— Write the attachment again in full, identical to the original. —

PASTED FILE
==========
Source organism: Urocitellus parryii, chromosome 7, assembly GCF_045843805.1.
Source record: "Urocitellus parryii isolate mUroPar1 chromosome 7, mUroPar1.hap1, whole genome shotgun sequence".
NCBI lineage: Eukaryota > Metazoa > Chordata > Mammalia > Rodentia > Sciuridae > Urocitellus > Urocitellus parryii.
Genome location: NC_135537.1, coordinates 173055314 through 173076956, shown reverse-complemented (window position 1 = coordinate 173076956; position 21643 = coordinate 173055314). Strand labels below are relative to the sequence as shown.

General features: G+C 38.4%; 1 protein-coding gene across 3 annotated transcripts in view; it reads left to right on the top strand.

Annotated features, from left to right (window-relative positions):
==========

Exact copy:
Source organism: Urocitellus parryii, chromosome 7, assembly GCF_045843805.1.
Source record: "Urocitellus parryii isolate mUroPar1 chromosome 7, mUroPar1.hap1, whole genome shotgun sequence".
NCBI lineage: Eukaryota > Metazoa > Chordata > Mammalia > Rodentia > Sciuridae > Urocitellus > Urocitellus parryii.
Genome location: NC_135537.1, coordinates 173055314 through 173076956, shown reverse-complemented (window position 1 = coordinate 173076956; position 21643 = coordinate 173055314). Strand labels below are relative to the sequence as shown.

General features: G+C 38.4%; 1 protein-coding gene across 3 annotated transcripts in view; it reads left to right on the top strand.

Annotated features, from left to right (window-relative positions):